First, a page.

Journal of Applied Mathematics and Physics
Vol.03 No.02(2015), Article ID:53663,6 pages

Magnetic Mineralogical Characteristics of Hamersley Iron Ores in Western Australia

William W. Guo

School of Engineering & Technology, Central Queensland University, North Rockhampton, Australia


Received 3 November 2014


This paper presents the research outcomes of a magnetic mineralogical study on Hamersley iron ores. Thermal magnetic analysis shows that typical high-grade martite-microplaty hematite or M- (mpl H) and martite-microplaty hematite-goethite or M-(mpl H)-g ores contain a small amount of original magnetite. A small amount of magnetite/maghemite and pyrite/pyrrhotite/siderite may exist in typical martite-goethite (M-G) and martite-ochreous goethite (M-oG) ores. In “the hardcap zone”, M-(H)-g ores contain a small amount of magnetite and maghemite. Compared with XRD, thermal magnetic analysis is not only more sensitive in identifying trace of magnetite contained in high-grade hematite ores, but also more diagnostic in identifying other unstable magnetic minerals like maghemite and pyrite/pyrrhotite/siderite co-existed in the ores.


Thermal Magnetic Analysis, Hamersley Iron Ores, Ferromagnetic Minerals, Hamersley Province

1. Introduction

The Hamersley Province in the southern Pilbara is situated in the northwest of Western Australia, approximately 1000 km north of Perth. The province contains extensive banded iron formations (BIFs) and large iron-ore deposits, consisting predominantly of hematite/martite and goethite, and contains approximately 10% of the world’s known reserves of iron ore [1]. Study on magnetism of iron ores and rocks in this region has a profound impact on exploration of new iron ore deposits [2] [3], understanding the genesis of iron ore formation [4]-[6], magnetic mineralogy [7]-[9], and potentially iron ore grade control in mining [10].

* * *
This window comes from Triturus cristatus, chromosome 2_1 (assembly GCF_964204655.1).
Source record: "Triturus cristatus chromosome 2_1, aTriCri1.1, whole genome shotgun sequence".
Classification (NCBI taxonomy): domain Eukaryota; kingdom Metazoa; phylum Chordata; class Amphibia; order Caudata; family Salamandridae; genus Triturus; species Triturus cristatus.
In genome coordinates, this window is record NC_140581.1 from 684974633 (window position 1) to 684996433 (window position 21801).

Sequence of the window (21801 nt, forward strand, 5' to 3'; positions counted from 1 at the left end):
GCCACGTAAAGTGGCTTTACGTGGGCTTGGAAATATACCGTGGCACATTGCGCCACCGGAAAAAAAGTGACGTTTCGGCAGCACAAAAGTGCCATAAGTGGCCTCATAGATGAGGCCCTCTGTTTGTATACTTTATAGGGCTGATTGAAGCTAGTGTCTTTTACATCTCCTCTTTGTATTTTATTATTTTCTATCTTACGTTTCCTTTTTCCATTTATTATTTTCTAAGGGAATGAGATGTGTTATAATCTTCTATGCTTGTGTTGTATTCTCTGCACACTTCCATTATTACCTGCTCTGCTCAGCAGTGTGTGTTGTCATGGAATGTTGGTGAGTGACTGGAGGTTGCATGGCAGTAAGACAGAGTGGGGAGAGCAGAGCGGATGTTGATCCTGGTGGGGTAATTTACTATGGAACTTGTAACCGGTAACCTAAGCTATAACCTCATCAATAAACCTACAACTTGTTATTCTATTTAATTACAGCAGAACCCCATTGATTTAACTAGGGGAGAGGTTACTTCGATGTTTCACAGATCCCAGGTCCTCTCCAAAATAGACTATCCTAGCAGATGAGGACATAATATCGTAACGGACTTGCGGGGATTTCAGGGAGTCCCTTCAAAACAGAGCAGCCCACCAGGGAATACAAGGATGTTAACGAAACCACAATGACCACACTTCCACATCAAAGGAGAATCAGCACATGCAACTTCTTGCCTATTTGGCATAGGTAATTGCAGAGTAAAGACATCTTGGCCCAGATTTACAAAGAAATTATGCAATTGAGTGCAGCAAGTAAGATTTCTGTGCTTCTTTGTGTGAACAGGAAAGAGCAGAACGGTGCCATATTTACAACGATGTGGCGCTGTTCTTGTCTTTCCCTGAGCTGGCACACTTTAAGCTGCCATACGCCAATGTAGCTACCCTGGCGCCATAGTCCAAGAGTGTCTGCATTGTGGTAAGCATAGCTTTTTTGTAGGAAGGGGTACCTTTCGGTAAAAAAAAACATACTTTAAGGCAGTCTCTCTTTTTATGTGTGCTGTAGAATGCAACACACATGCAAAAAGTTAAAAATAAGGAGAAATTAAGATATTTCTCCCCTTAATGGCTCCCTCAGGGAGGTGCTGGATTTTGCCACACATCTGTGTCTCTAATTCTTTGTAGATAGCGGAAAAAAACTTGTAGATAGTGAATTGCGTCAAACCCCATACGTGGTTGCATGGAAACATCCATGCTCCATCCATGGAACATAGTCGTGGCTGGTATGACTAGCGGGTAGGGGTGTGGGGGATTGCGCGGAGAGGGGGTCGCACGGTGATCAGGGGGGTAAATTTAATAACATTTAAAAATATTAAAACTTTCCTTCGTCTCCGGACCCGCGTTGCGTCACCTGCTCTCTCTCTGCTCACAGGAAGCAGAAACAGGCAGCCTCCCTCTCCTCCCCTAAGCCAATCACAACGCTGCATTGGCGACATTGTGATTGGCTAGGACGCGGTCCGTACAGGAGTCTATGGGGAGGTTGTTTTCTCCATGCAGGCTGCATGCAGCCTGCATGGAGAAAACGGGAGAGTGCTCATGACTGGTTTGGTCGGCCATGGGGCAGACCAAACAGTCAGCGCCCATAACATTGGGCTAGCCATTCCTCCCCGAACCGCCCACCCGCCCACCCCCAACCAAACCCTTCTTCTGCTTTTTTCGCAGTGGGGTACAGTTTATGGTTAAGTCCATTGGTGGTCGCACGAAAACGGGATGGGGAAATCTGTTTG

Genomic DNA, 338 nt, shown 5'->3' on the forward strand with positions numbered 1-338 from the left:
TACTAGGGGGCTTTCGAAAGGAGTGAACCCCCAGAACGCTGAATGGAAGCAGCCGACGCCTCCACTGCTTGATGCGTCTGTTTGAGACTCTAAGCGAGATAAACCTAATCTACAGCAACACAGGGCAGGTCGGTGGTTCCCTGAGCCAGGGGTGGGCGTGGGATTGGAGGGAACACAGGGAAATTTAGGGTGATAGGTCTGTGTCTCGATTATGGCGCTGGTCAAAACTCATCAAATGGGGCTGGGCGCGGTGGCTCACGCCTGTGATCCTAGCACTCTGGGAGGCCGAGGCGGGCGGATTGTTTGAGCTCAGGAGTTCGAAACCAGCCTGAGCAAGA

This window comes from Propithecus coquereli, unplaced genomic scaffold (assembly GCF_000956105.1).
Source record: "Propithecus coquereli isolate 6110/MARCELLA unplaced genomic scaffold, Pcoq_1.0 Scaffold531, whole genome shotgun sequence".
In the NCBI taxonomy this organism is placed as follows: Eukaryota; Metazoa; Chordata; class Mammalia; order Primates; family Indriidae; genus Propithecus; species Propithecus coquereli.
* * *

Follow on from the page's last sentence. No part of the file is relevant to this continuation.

Some studies relevant to magnetism in the region were conducted since 1968, mainly focused on palaeomagnetism [4]-[6] [11] [12] and magnetic petrophysics for iron ore exploration [13]. This paper presents the research outcomes of a magnetic mineralogical investigation on Hamersley iron ores. This is the first time that a systematic thermal magnetic approach was used to identify magnetic mineral combinations of different iron ores in the region. Compared with other methods such as XRD, this approach was proven not only more sensitive to trace of magnetite contained in high-grade hematite ores, but also more diagnostic in identifying other unstable magnetic minerals co-existed in the ores. This new finding leads to a better understanding of Hamersley iron ores classification established through traditional geological, geochemical, and mineralogical models [14]-[16].